However, memories of this period are not uniformly bad. Academic Mobo Gao has argued that the Cultural Revolution operated for many as an era of liberation and free debate. Gao contends that it was, for those in the countryside, a period in which they were able to travel freely around the country making revolution, attacking their teachers, and freeing themselves from the shackles of traditional Confucian norms. But for members of the elite then, the Cultural Revolution was likelier to figure as a much less comfortable part of their experience. The few comments that Xi and Yu have made about their lives in the late 1960s point to a period of hardship and deprivation in which they lost their primary family networks and were forced into wholly new and sometimes challenging and hostile situations.
This means that when they refer to Mao in the context of themselves being his heirs and successors, they have to differentiate the man himself, at whose hands their nearest and dearest suffered, and under whose rule they themselves went through very tough experiences, and the man as a source of a body of ideas, tactical wisdom and nationalist messages, who still stands as an asset important enough for them never to confront him with direct criticism. The impersonal, almost mystical Mao is worth remaining loyal to. The man who physically, and with increasing erraticism, presided over the People’s Republic from 1949 to his death twenty-seven years later in 1976 is someone they would perhaps like to simply forget.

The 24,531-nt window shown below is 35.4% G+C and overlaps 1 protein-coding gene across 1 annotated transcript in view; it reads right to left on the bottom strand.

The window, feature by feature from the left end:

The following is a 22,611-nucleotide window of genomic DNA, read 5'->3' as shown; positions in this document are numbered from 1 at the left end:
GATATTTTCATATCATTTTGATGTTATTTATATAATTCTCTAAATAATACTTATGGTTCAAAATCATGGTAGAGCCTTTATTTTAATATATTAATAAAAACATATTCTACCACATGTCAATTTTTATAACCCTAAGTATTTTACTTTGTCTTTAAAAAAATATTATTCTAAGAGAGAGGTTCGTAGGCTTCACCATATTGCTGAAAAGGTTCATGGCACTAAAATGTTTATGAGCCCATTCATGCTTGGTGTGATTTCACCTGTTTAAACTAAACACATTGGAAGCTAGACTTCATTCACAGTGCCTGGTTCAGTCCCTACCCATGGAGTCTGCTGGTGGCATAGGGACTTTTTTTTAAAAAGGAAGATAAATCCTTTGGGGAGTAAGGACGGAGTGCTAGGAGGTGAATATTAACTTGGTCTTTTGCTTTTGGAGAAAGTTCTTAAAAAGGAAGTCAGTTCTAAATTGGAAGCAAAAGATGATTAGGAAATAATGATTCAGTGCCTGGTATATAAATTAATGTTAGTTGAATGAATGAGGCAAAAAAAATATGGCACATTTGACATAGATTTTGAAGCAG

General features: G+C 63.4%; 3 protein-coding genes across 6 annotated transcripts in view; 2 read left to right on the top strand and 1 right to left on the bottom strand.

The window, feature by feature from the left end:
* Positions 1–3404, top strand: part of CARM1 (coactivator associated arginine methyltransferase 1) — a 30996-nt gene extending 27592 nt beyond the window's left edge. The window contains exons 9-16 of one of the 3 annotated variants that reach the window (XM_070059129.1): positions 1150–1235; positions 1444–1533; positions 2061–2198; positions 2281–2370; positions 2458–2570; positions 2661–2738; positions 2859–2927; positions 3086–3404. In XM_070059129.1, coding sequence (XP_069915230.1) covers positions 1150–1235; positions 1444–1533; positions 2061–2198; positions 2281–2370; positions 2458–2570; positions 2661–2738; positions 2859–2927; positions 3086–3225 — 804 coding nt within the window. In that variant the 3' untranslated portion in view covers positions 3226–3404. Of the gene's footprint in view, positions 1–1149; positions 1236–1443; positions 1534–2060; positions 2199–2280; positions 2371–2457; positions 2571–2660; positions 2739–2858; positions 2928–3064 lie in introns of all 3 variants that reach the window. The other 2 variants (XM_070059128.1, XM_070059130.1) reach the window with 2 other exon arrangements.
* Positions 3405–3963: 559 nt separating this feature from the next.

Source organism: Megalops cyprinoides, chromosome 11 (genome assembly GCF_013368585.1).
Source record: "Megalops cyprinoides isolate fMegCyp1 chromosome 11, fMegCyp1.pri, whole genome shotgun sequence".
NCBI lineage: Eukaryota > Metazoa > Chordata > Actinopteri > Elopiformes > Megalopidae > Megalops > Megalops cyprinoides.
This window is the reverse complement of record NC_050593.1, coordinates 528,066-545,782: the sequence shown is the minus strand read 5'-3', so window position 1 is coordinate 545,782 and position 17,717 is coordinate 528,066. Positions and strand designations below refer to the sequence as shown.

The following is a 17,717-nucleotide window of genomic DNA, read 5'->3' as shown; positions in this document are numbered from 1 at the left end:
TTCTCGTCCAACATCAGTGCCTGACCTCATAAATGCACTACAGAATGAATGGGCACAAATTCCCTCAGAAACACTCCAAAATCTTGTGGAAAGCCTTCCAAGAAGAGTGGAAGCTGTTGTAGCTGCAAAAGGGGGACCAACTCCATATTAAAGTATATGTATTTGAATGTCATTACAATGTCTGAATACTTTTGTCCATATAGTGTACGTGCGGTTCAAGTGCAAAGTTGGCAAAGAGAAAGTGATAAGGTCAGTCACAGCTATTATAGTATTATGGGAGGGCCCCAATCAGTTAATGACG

Mao and the Fifth Generation leaders
Xi Jinping, when he was fresh to the position of General Secretary of the Party in late 2012, undertook his first major provincial tour to Guangzhou, in the south of the country. This was a natural enough tip of the hat to the importance of this province during the early years after 1978, when the reforms linked with the post-Mao era had started. In essence, Xi was performing an act of pilgrimage, which included the holy of holies of the post-1978 Dengist high noon – the city of Shenzhen, which was chosen as the first of the Special Economic Zones (SEZs) in 1980, and experienced explosive growth thereafter.